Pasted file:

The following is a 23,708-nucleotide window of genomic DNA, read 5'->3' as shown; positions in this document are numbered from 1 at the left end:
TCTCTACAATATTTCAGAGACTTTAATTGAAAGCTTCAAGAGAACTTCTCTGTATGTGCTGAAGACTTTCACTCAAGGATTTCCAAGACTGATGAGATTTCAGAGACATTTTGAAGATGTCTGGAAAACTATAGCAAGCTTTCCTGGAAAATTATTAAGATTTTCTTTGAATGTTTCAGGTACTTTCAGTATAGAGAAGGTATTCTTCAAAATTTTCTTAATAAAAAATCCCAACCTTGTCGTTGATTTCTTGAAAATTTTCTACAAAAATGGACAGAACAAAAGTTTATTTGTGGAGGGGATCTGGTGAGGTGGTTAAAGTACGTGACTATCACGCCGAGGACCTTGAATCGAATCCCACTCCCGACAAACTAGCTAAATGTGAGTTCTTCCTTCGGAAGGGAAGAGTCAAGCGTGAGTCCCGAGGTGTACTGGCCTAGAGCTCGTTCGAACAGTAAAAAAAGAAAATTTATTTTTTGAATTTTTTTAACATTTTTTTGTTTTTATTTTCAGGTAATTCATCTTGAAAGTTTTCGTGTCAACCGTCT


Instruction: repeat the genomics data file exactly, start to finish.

The following is a 23,708-nucleotide window of genomic DNA, read 5'->3' as shown; positions in this document are numbered from 1 at the left end:
TCTCTACAATATTTCAGAGACTTTAATTGAAAGCTTCAAGAGAACTTCTCTGTATGTGCTGAAGACTTTCACTCAAGGATTTCCAAGACTGATGAGATTTCAGAGACATTTTGAAGATGTCTGGAAAACTATAGCAAGCTTTCCTGGAAAATTATTAAGATTTTCTTTGAATGTTTCAGGTACTTTCAGTATAGAGAAGGTATTCTTCAAAATTTTCTTAATAAAAAATCCCAACCTTGTCGTTGATTTCTTGAAAATTTTCTACAAAAATGGACAGAACAAAAGTTTATTTGTGGAGGGGATCTGGTGAGGTGGTTAAAGTACGTGACTATCACGCCGAGGACCTTGAATCGAATCCCACTCCCGACAAACTAGCTAAATGTGAGTTCTTCCTTCGGAAGGGAAGAGTCAAGCGTGAGTCCCGAGGTGTACTGGCCTAGAGCTCGTTCGAACAGTAAAAAAAGAAAATTTATTTTTTGAATTTTTTTAACATTTTTTTGTTTTTATTTTCAGGTAATTCATCTTGAAAGTTTTCGTGTCAACCGTCT